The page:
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Judge orders competency hearing for homicide suspect

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Nico Savidge
July 9, 2013

JANESVILLE--The case against a town of Plymouth man accused of shooting his neighbor to death has been on hold since February as the man recovered from two suicide attempts.

Now, it could be delayed further as authorities wait for doctors to determine if he is competent to stand trial.

Rock County Judge James Daley ordered a competency evaluation for Daniel Bellard, 75, at Bellard's initial appearance on a charge of first-degree homicide Tuesday afternoon.

Bellard confessed to shooting and killing 59-year-old Christine Gestrich on Feb. 6 because he feared she would try to take some of his property, according to a criminal complaint filed Tuesday.

Bellard shot himself twice in the head after he killed Gestrich, according to the complaint.

Those injuries kept Bellard in a Madison hospital for months after the shooting, until he was released Monday and taken into custody.

Deputies guarded Bellard around the clock for more than 150 days as he recovered, which cost the sheriff's office more than $78,000 in overtime as of June 30, according to an email from Jail Administrator Eric Chellevold to WISC-TV.

Bellard did not speak during his court appearance Tuesday.

He appeared by video from the Rock County Jail, sitting in a wheelchair next to his attorney, Robert Junig.

Junig told Daley that Bellard, “doesn't hear at all,” and requested the competency evaluation.

Daley granted the request and scheduled a status conference Wednesday, July 24, before a competency hearing Thursday, Aug. 8.

Daley also set Bellard's bond at $100,000 cash. He will be held at the jail's medical facility, authorities said.

The competency evaluation means the criminal case against Bellard is once again on hold.

“We have to have a determination from the doctors at Mendota (Mental Health Institute) to see whether or not he is competent to understand the proceedings, even to begin our case,” District Attorney David O'Leary said.

Bellard appeared to be breathing from an oxygen tube and did not seem to respond to the proceedings Tuesday.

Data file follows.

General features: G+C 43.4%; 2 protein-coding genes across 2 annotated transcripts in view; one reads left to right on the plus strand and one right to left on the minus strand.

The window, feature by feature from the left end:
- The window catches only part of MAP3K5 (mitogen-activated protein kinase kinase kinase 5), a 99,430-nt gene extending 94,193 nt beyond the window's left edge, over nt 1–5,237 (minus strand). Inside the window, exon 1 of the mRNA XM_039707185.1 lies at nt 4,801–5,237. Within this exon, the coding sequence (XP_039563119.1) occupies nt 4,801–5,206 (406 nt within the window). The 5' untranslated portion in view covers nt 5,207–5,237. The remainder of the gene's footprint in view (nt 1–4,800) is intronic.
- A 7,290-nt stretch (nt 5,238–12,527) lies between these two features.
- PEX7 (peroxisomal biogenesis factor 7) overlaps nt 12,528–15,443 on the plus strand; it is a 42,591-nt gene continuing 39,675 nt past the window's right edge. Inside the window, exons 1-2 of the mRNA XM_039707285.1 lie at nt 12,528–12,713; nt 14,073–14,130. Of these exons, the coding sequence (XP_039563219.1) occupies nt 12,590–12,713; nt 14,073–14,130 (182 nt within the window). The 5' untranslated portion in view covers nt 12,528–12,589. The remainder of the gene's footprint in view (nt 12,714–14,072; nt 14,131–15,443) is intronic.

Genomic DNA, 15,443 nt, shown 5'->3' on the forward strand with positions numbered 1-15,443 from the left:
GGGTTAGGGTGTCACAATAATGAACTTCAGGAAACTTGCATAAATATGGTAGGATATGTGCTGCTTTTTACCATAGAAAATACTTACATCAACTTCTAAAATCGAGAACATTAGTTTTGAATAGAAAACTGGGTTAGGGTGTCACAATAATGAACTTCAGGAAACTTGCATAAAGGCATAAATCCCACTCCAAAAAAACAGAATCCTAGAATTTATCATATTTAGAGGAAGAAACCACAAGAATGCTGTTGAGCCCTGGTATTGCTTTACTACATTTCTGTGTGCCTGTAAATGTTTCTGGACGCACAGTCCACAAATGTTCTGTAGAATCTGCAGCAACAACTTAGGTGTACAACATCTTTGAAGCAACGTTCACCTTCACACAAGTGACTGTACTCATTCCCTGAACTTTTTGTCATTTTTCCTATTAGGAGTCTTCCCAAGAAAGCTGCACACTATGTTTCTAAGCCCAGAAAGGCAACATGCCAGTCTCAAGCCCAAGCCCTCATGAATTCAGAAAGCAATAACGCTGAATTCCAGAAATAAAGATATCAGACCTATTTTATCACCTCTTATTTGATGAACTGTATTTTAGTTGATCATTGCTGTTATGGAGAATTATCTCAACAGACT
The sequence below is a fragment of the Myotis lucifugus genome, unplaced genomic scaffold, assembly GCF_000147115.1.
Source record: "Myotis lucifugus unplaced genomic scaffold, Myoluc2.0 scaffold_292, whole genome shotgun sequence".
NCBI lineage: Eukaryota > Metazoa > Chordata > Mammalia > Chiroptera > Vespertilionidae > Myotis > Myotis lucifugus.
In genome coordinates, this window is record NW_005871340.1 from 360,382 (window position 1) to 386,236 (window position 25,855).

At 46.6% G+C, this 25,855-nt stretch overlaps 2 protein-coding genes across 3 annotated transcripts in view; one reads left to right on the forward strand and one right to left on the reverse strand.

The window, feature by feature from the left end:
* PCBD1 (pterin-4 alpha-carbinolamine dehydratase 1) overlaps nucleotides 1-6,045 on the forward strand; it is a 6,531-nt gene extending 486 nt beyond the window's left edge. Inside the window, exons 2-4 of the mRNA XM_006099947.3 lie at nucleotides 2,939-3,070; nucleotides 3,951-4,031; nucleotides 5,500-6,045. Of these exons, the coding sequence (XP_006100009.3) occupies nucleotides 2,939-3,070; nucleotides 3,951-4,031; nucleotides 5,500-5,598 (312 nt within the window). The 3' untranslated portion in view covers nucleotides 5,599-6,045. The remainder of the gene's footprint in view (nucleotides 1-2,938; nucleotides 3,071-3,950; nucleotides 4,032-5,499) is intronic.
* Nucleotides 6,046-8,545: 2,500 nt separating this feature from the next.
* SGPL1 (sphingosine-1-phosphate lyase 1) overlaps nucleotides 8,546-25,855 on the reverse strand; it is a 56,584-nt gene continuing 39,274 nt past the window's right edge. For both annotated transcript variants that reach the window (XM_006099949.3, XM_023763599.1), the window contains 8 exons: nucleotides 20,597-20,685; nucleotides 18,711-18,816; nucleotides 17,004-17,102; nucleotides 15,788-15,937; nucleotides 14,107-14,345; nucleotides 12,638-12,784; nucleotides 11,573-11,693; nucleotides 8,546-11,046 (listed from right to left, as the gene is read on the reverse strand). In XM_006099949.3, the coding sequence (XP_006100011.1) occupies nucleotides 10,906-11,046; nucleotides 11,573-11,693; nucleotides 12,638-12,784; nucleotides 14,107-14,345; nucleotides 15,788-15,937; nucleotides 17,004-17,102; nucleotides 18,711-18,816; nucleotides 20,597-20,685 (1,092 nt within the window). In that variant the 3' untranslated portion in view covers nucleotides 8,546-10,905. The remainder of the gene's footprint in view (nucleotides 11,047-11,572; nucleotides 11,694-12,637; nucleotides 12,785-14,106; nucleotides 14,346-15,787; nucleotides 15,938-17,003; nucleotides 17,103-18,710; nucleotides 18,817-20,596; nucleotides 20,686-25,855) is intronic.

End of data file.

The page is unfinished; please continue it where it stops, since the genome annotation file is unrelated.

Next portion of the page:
He has large scars on his jaw and forehead, the result of his suicide attempts.

A handful of Gestrich's family members were in the courtroom gallery for the hearing. Some of them cried as Bellard appeared on the courtroom video monitors.

 

Property dispute may have led to shooting

A criminal complaint filed Tuesday shed more light on why authorities believe Bellard fatally shot Gestrich inside his barn on the morning of Feb. 6.

Although he could not speak, Bellard confessed to killing Gestrich when detectives interviewed him at UW Hospital in Madison by nodding his head or writing on a white board, according to the complaint.

Bellard told authorities he killed Gestrich because he thought she was going to “take our land,” according to the complaint.

Daniel and Eileen Bellard put their property at 6707 W. Stuart Road in rural Orfordville up for sale two days before the shooting, real estate agent Lori Hagemann-Davis told police.

Daniel Bellard was concerned Gestrich, who owned an adjacent property, would try to claim some of his land through adverse possession, authorities said.

The real estate agent told a detective she reassured Bellard that he should not be concerned about any adverse possession claim, according to the complaint.

Bellard shot Gestrich to death inside his barn the next morning when she arrived to pick up some antiques, authorities said, before turning the gun on himself.

The evaluation Daley ordered Tuesday will only cover whether Bellard is fit to stand trial now—not his mental condition in February, when authorities say he killed Gestrich, O'Leary said.

Bellard's mental state during the shooting could become an issue later in the case if he pleads not guilty by reason of mental disease or defect, but that could happen only if he is deemed fit to stand trial, O'Leary said.

“If and when that question is answered, there mostly likely would be a second phase where competency at the time of the offense would be raised,” O'Leary said. “But in order to even get that far, we have to see: Is he competent to understand and assist in his defense?”



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